But cracks are appearing in the administration’s dam. Trump officials are having an increasingly difficult time explaining their refusal to cooperate with inquiries. As the week started, the fight over McGahn’s testimony continued, with the now-private attorney following a White House dictum to ignore Congress. “Our subpoenas are not optional,” House Judiciary Chairman Jerry Nadler said during his opening remarks Tuesday, the day McGahn was supposed to appear. “This committee will hear Mr. McGahn’s testimony even if we have to go to court.” Subpoenas issued this week to former White House officials Hope Hicks and Annie Donaldson are likely to yield similar fights.

Also Tuesday, The Washington Post reported on an IRS memo that made it clear the agency must deliver Trump’s tax returns to Congress, unless the president can find a way to invoke executive privilege. This contradicts the administration’s current position, which is that such records shouldn’t be given to Congress because they “serve no legislative purpose.” Treasury Secretary Steven Mnuchin, in testimony before the House Financial Services Committee, said that he wouldn’t release them anyway—to hell with black-letter law, the IRS finding, and the Constitution. “I’ve had no conversations ever with the president or anyone in the White House about delivering the president’s tax returns to Congress,” he said.

But this across-the-board refusal to cooperate appears to have shifted Democrats’ calculus on impeachment. As recently as a couple of weeks ago, the Democratic caucus seemed to be united behind Pelosi’s cautious approach. That consensus has splintered rapidly in the past two days. Unable to meaningfully proceed with any investigation, numerous House Democrats and many presidential candidates (the two groups are not mutually exclusive) have come out in favor of impeachment, viewing it as the only investigative option at their disposal.

Things might be picking up in the courts, too. On Wednesday, a federal judge rejected Trump’s effort to block subpoenas of his financial records from Deutsche Bank—where it was recently reported that Trump’s financial activities had set off alarms about money laundering—and Capital One.

This growing pressure led to a day of tantrums and hissy fits. “Everything the Democrats are asking me for is based on an illegally started investigation that failed for them, especially when the Mueller Report came back with a NO COLLUSION finding,” Trump whined on Twitter in the early morning. “Now they say Impeach President Trump, even though he did nothing wrong, while they ‘fish!’” He later stormed out of a meeting with Pelosi and Schumer, telling the Democratic leaders that he would not work on an infrastructure bill with them unless they dropped their investigations. (Given the lack of progress during the roughly sixty preceding “infrastructure weeks,” this can safely be assumed to qualify as an empty threat.) That walkout was staged, with Trump appearing soon after at a Rose Garden lectern festooned with a placard advertising the (in federal government terms, modest) cost of the special counsel’s investigation. But that, too, was only more evidence of the White House’s growing concern that the walls are closing in—their best argument against Mueller’s investigation is its cost which, according to a study released on Wednesday, is dwarfed by that of the president’s golfing excursions. Unable to actually say “impeachment”—just “the i word”—Trump drew instant comparisons to Nixon when he swore “I don’t do coverups.”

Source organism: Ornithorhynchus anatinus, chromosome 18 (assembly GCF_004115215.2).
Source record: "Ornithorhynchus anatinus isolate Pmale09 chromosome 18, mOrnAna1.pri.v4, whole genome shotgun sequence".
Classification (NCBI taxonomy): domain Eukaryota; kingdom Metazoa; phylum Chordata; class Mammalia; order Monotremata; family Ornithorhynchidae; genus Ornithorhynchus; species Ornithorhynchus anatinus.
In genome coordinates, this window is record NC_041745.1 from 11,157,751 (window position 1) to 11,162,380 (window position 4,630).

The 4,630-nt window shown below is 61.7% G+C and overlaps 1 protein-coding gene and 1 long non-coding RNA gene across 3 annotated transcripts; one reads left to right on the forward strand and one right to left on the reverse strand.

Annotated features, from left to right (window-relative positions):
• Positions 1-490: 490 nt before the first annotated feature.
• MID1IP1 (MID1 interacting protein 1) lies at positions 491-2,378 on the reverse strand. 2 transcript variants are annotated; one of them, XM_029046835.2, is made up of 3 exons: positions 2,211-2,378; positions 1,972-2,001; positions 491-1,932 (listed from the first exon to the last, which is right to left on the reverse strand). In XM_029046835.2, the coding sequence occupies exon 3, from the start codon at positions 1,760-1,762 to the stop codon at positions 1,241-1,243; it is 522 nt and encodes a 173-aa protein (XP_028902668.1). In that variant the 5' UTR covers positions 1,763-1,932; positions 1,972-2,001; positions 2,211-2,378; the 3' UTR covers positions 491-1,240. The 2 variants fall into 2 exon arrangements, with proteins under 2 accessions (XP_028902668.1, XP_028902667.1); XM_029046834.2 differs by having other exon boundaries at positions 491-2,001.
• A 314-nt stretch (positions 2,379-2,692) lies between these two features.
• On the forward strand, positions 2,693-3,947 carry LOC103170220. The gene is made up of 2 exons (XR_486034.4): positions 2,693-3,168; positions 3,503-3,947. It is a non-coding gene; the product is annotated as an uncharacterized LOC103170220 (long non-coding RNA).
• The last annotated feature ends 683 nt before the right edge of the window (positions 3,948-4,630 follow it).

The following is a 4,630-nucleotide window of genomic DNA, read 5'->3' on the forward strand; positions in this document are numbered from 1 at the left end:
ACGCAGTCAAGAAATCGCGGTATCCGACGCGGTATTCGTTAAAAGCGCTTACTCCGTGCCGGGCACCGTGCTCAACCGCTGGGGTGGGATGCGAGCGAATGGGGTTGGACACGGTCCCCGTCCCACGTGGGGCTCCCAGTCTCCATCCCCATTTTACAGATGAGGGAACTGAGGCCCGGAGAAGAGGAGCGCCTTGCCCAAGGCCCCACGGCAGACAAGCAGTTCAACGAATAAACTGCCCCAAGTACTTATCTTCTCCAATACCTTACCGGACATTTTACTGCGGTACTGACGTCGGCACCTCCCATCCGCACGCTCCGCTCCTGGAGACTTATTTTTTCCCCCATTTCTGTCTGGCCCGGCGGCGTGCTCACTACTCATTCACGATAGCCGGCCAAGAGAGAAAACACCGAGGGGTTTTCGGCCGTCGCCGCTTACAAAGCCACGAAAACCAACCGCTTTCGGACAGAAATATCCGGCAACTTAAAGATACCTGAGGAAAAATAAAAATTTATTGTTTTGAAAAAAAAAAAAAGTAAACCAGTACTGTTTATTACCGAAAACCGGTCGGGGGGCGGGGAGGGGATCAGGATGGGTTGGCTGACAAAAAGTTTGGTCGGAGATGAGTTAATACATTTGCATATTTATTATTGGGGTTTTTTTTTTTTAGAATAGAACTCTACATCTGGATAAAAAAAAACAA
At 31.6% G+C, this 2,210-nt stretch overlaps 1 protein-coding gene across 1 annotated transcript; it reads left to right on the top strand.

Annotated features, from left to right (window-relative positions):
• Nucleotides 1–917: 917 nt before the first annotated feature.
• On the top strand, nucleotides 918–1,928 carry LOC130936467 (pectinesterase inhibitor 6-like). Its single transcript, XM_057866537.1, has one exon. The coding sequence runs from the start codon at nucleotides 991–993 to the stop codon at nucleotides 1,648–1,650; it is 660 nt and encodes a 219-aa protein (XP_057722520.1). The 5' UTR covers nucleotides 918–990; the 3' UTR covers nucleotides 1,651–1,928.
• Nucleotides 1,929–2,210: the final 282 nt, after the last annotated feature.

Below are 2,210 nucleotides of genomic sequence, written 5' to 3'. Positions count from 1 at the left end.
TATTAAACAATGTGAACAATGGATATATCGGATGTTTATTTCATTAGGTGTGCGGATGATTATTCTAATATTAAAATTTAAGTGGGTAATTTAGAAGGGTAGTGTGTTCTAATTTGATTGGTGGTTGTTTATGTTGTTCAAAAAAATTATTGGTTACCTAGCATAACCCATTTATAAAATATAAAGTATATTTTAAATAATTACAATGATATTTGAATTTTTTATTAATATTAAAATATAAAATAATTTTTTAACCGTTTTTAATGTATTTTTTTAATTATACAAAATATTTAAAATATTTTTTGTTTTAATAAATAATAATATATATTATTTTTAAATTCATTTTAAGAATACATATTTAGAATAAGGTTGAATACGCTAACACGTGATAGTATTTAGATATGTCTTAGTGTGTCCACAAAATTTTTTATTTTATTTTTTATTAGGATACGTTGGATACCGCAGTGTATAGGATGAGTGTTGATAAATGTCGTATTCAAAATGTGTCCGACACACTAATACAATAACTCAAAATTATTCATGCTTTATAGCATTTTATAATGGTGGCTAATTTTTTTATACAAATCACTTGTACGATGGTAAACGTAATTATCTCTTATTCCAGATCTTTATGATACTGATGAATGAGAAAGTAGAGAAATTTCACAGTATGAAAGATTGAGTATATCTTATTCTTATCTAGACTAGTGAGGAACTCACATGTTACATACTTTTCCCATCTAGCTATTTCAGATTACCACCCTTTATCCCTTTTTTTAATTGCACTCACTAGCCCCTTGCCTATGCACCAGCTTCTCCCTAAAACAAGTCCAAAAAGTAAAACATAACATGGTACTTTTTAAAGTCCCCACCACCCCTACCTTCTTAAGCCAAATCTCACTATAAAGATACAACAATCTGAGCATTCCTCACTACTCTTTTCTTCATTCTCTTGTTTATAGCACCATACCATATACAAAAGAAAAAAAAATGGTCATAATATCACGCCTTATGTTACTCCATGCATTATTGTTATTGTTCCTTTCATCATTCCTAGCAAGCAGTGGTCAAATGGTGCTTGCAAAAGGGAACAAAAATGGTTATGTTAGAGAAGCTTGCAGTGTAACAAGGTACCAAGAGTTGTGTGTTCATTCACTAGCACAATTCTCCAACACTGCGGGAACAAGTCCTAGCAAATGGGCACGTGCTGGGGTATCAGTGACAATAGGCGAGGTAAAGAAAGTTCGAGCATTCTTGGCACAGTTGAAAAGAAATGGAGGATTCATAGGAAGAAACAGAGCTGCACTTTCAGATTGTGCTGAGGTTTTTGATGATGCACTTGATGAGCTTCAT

As noted, if these were normal times, it might be possible to look at all of this as part of the president’s grand plan to provoke Democrats into impeachment. But examined in a more informed context, the picture looks quite different. Far from setting a trap for the other party, the Trump administration’s strategy of blocking every single inquiry—a strategy that, it should be said, has thus far been largely successful—appears to be catching different prey. Trump’s goal was never to make Democrats moved to impeach; it was to avoid any level of accountability. That, at long last, started to change this week.